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JOHNSON v. ANHORN

United States District Court, E.D. Pennsylvania


Dwayne Richard Johnson et al., Plaintiffs
v.
Guy A. Anhorn et al., Defendants. Daniel A. Antonelli, Plaintiff v. Guy A. Anhorn et al., Defendants.

The opinion of the court was delivered by: ANITA BRODY, District Judge

MEMORANDUM AND ORDER

On April 22, 2003, plaintiffs Dwayne Richard Johnson ("Johnson"), Damian A. Graham ("Graham"), Charles Henry Covington ("Covington") and Phenix Crumpton ("Crumpton"), collectively the "Johnson plaintiffs," filed this civil rights action against defendants Whitemarsh Township Police Sergeant Guy A. Anhorn ("Anhorn"), Whitemarsh Township Police Lieutenant Jessie Stemple ("Stemple"), Whitemarsh Township Police Department, and Whitemarsh Township. On March 5, 2004, the Johnson plaintiffs amended their complaint, which now brings claims against defendants Anhorn; Stemple; Whitemarsh Township; Whitemarsh Township Police Officers, Supervisors and Policymakers John Doe I through X; Whitemarsh Township Supervisors Ronald J. Derosa ("Derosa"), Ann Younglove ("Younglove"), William P. Rimell, III ("Rimell"), Peter B. Cornog ("Cornog"), and Michael A. Zeock ("Zeock"); and Whitemarsh Township Manager Lawrence Gregan ("Gregan").

On January 14, 2004, plaintiff Daniel Antonelli ("Antonelli") filed a separate civil rights action alleging the same facts as in the Johnson amended complaint and bringing the same claims against the same defendants. These cases have been consolidated for discovery purposes.

  Defendant Anhorn has individually filed nearly identical motions to dismiss portions of both the Johnson plaintiffs' amended complaint and the Antonelli complaint. I will address these two motions together.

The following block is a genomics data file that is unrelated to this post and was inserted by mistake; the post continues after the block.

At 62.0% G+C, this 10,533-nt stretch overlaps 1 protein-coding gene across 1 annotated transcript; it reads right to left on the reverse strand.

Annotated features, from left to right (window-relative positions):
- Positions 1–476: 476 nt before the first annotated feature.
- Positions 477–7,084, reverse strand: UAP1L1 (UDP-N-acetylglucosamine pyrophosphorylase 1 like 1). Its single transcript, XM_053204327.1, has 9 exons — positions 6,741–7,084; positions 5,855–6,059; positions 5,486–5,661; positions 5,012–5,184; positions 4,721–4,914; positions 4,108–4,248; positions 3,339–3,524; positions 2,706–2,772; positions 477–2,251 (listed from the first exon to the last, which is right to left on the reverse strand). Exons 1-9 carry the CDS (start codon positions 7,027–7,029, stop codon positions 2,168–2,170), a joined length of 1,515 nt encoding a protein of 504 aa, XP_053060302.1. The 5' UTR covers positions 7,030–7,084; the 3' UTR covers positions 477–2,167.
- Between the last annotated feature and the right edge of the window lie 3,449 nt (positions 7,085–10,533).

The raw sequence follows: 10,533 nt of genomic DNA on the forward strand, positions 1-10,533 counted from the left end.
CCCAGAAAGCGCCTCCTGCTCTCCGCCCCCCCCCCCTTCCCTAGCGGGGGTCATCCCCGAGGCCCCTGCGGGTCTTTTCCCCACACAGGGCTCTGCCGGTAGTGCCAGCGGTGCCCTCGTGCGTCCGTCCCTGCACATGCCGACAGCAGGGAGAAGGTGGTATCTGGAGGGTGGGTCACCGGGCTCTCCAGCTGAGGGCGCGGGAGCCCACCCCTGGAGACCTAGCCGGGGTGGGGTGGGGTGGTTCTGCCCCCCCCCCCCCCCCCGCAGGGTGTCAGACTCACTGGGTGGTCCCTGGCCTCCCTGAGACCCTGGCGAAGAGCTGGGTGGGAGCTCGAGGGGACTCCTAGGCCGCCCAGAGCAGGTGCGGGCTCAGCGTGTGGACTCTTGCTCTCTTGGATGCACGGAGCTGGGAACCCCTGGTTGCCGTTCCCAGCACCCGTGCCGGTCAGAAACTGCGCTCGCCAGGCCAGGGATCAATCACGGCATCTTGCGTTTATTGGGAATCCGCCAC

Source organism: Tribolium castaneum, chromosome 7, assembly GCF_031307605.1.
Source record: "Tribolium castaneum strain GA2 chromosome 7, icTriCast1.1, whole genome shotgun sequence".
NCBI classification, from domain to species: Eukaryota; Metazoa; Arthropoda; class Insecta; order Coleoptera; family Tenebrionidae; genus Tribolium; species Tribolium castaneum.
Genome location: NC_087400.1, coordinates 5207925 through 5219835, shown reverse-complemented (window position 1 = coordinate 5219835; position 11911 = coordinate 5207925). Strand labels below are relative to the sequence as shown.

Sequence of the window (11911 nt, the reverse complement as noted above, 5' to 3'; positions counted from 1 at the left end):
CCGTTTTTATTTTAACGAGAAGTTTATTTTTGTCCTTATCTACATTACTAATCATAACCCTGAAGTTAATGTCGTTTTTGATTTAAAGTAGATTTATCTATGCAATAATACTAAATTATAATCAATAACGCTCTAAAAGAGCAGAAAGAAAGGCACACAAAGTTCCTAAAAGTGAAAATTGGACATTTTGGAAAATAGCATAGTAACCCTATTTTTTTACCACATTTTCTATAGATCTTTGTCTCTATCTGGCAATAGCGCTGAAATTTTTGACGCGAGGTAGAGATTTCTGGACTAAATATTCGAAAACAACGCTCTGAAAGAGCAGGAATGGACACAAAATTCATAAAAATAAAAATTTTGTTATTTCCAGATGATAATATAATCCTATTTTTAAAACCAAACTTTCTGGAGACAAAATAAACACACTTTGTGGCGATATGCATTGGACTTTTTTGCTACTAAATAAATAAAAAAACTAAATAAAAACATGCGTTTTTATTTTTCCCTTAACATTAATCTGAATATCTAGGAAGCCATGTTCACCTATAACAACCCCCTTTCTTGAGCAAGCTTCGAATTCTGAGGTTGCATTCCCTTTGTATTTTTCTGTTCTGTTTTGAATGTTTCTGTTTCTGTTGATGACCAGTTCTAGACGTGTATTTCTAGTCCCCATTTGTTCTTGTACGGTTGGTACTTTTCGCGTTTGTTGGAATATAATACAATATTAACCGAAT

In addition to the two motions to dismiss filed by Anhorn, defendants Stemple, Whitemarsh Township, DeRosa, Younglove, Cornog, Zeock, Rimell and Gregan have filed a third, separate motion to dismiss in the Antonelli case. These defendants argue that: (1) Count Fourteen, the claim under 42 U.S.C. § 1986 against Stemple, Derosa, Younglove, Cornog, Zeock, Rimell and Gregan should be dismissed; (2) Count Fifteen, the claim under § 1988 against all defendants should be dismissed; and (3) all remaining claims against defendant Stemple should be dismissed. Plaintiff has not responded to this third motion to dismiss and I will grant it.

  Relevant Facts Alleged in the Complaints*fn1

  The Johnson plaintiffs' amended complaint and Antonelli's complaint each include the allegations of all five plaintiffs. For ease of reference, I will cite to the Johnson plaintiffs' amended complaint in this opinion, although all facts are alleged in both complaints.

  Plaintiffs are African-American and residents of Pennsylvania. (Johnson Am. Compl. ¶¶ 6-9.) All plaintiffs allege that, on September 20, 2002 at 12:10 p.m., while plaintiff Johnson was a customer at the Amoco Service Station in Whitemarsh Township, a Caucasian employee of the gas station threatened Johnson with bodily harm and directed racial epitaphs at him. (Id. at ¶ 34.) Greatly alarmed, Johnson left the Amoco and immediately reported the incident to the Whitemarsh Township Police Department. Thereafter, defendant Anhorn phoned Johnson and told Johnson not to return to the Amoco, and that if Johnson were to return to the Amoco he would be in "serious trouble" with the Whitemarsh Township Police Department. (Id. at ¶ 34.) Anhorn also called Johnson at a later time to tell Johnson that Anhorn had heard that Johnson had again gone to the Amoco and that Johnson is not permitted to go to the Amoco "as long as [he] lives." (Id.) Johnson's brother, C. Reginald Johnson, Esquire, twice reported these incidents to the Whitemarsh Township Police Department. (Id. at ¶ 35.) However, no one responded to these reports or did anything to redress Anhorn's actions. (Id.)

  All plaintiffs further allege that Anhorn made nearly identical illegal stops of Graham, Covington and Antonelli. All three men were driving cars lawfully when Anhorn stopped them*fn2 and interrogated each man about what he was doing in the area before directing each out of his car. (Id. at ¶¶ 25, 37, 41.) Anhorn then searched each plaintiff's car and person. Anhorn prepared affidavits of probable cause containing false allegations against plaintiffs. (Id. at ¶¶ 27, 39, 43.) These affidavits were the bases of criminal charges brought against the men. (Id. at ¶¶ 28, 40, 44.)*fn3

  Finally, all plaintiffs allege that civil rights violations, in particular violations by Anhorn, have been occurring for years at the Whitemarsh Township Police Department and that defendants have conspired to cover up these violations. (Id. at ¶¶ 50-65.)